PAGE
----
It’s kind of the edge of the big thicket where it meets the Pineywoods; it’s a beautiful scenery park, and it’s worth the trip there—for the hiking trail and other aspects of recreation.

Martin Dies, Junior has a really good story to tell, and is worth the trip. Especially if you live north of Houston in the Beaumont area, over that way. It’s just someplace if you haven’t been in awhile, go back and visit, it’s something you definitely ought to check out.

Thanks, Bryan.

That’s our show for today…with funding provided by Chevrolet, supporting outdoor recreation in Texas; because there’s life to be done.

For Texas Parks and Wildlife I’m Cecilia Nasti.

Hunting and Fishing a Family Tradition for Chef

Friday, November 25th, 2011

This is Passport to Texas

John Besh operates seven restaurants: six in his home state of Louisiana and one in San Antonio called Luke. Chef Besh grew up in a hunting and fishing family; and contrary to what non-hunters and anglers might think, these activities helped him to develop respect for life.

13— You see something running or swimming one moment, and then the next moment it’s in the frying pan. You don’t waste as much of it. You don’t look at it as lightly as you do as meat wrapped in cellophane on the grocery shelf.

More people today want to know where their food comes from; Chef Besh says when you hunt and fish you do.

12— If you’re a carnivore, it’s the purest form—to take it from the field to the plate. It’s something that I do on a personal level quite a bit. I have four sons, and they’re growing up with the tradition as well.

Chef Besh apprenticed in southern Germany, where each fall the restaurant served wild game brought in by local hunters and farmers, and inspected and approved by the health department.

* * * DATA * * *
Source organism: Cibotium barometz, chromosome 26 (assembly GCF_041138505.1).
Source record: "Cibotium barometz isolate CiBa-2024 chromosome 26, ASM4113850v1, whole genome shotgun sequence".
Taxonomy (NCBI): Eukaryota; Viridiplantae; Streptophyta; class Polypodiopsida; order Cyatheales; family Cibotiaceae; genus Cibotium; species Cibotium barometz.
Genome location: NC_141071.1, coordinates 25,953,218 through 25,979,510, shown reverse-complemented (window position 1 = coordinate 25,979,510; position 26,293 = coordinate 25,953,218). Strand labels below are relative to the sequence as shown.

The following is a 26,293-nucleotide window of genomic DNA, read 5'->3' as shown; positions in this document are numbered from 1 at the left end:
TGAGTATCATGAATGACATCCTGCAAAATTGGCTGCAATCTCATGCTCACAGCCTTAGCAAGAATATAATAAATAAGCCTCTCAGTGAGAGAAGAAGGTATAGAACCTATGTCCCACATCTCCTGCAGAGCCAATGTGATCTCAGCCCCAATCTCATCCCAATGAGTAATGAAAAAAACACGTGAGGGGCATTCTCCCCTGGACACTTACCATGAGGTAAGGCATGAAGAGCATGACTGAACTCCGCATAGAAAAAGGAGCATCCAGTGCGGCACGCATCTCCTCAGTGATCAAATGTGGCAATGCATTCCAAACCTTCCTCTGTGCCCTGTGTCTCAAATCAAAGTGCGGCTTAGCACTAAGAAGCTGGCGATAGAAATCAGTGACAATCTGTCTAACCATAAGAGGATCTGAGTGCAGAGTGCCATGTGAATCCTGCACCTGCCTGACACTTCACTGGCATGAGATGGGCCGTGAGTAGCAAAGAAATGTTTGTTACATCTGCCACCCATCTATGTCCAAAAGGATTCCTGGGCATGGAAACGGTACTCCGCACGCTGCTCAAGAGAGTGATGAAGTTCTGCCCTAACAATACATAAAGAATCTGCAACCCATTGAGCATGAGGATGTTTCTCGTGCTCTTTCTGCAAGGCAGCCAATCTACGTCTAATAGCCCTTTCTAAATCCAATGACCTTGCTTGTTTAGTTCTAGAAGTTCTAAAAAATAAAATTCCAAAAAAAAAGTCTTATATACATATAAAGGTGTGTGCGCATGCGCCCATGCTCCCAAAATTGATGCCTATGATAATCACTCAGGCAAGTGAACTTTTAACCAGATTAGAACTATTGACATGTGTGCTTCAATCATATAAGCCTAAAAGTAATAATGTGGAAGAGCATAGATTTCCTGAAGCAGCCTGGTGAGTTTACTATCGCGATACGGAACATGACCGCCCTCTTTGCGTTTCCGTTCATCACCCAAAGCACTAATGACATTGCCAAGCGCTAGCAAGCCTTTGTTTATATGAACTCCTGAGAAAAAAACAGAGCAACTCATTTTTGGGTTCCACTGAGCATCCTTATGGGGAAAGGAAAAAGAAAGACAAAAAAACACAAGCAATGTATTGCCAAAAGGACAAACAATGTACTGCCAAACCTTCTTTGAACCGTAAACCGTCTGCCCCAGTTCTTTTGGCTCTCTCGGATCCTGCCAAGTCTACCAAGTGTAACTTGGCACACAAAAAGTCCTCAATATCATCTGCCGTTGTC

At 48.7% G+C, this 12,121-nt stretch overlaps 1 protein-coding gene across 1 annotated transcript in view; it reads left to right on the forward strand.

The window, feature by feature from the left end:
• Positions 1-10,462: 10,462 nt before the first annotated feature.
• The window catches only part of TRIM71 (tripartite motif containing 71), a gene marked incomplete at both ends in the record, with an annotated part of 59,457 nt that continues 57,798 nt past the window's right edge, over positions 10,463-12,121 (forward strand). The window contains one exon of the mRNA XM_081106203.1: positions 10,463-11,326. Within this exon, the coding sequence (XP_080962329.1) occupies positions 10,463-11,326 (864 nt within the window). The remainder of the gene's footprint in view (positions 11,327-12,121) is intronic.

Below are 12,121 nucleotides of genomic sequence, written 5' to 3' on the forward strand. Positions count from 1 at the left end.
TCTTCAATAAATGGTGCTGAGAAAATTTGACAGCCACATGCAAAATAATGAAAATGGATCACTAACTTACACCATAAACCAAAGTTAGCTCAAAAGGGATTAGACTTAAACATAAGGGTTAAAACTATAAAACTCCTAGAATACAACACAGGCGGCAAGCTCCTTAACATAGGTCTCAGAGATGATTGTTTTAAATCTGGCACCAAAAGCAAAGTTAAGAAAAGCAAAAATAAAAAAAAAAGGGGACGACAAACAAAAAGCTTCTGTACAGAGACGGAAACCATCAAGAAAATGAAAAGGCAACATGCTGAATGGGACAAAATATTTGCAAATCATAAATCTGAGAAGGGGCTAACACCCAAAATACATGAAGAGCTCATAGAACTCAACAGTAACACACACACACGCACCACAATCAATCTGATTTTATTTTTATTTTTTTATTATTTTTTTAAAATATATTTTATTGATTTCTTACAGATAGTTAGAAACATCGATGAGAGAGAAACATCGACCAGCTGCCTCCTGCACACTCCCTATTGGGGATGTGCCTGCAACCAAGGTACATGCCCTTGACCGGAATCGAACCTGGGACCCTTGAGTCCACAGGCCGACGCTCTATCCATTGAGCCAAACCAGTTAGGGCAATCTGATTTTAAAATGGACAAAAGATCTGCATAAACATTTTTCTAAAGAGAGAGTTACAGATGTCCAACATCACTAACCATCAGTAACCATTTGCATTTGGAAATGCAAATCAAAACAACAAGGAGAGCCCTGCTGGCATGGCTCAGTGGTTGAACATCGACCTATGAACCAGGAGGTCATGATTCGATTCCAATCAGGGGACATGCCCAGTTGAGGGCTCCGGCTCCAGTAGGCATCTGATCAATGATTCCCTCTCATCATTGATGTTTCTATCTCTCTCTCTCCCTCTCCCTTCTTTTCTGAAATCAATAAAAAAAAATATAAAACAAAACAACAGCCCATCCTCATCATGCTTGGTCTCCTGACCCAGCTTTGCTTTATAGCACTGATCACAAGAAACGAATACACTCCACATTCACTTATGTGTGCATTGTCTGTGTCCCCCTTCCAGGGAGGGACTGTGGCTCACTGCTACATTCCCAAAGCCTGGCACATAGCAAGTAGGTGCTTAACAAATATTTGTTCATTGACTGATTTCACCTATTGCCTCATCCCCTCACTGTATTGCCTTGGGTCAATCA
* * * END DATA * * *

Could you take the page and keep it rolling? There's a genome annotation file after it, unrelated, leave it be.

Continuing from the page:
16—I so loved that, and so appreciated that that added just yet another layer of understanding of how to treat game and the importance of this tradition.

So you were field to plate before field to plate was cool.

I don’t know if it’s cool yet [laughter].

The Hunt Texas e-newsletter provides information on hunting and preparing wild game. Sign up for it on the Texas Parks and Wildlife website.

For Texas Parks and Wildlife I’m Cecilia Nasti.

Was the First Thanksgiving in Texas?

Thursday, November 24th, 2011

This is Passport to Texas

Spanish Explorer Coronado and his expedition celebrated the first Thanksgiving in Palo Duro Canyon in May 1541—80 years before the Pilgrims. Or so says Jeff Murrah.

:07—And they celebrated by eating the wild game in the area: buffalo, wild fowl, and other things.

Murrah is an author and sixth generation Texan who writes extensively about Texas history.

:21— They [Coronado’s expedition] had been traveling up into New Mexico and across Texas. When they finally made it to Texas, they had been in the Palo Duro Canyon area. And there had been some rough weather they had recently experienced. They had made it through that with the shelter of the canyon, and they wished to express thankfulness.

Murrah says there were 300 in the expedition and their Thanksgiving celebration took place over several days.

:26—I like this Thanksgiving. Not only was it large, but I think it captures more the idea that many cultures contributed to. Because when you stick with the whole idea of the Pilgrim’s Thanksgiving, you’re either a Pilgrim or an Indian. But here you’ve got Indians, Spaniards, Portuguese, French, Italians, Scots, and Blacks in the party. You had people from many different backgrounds all coming together to give thanks.

Then why do Pilgrims get all the credit for this feast day?

:02—They did a better marketing campaign?

Happy Thanksgiving…for Texas Parks and Wildlife…I’m Cecilia Nasti.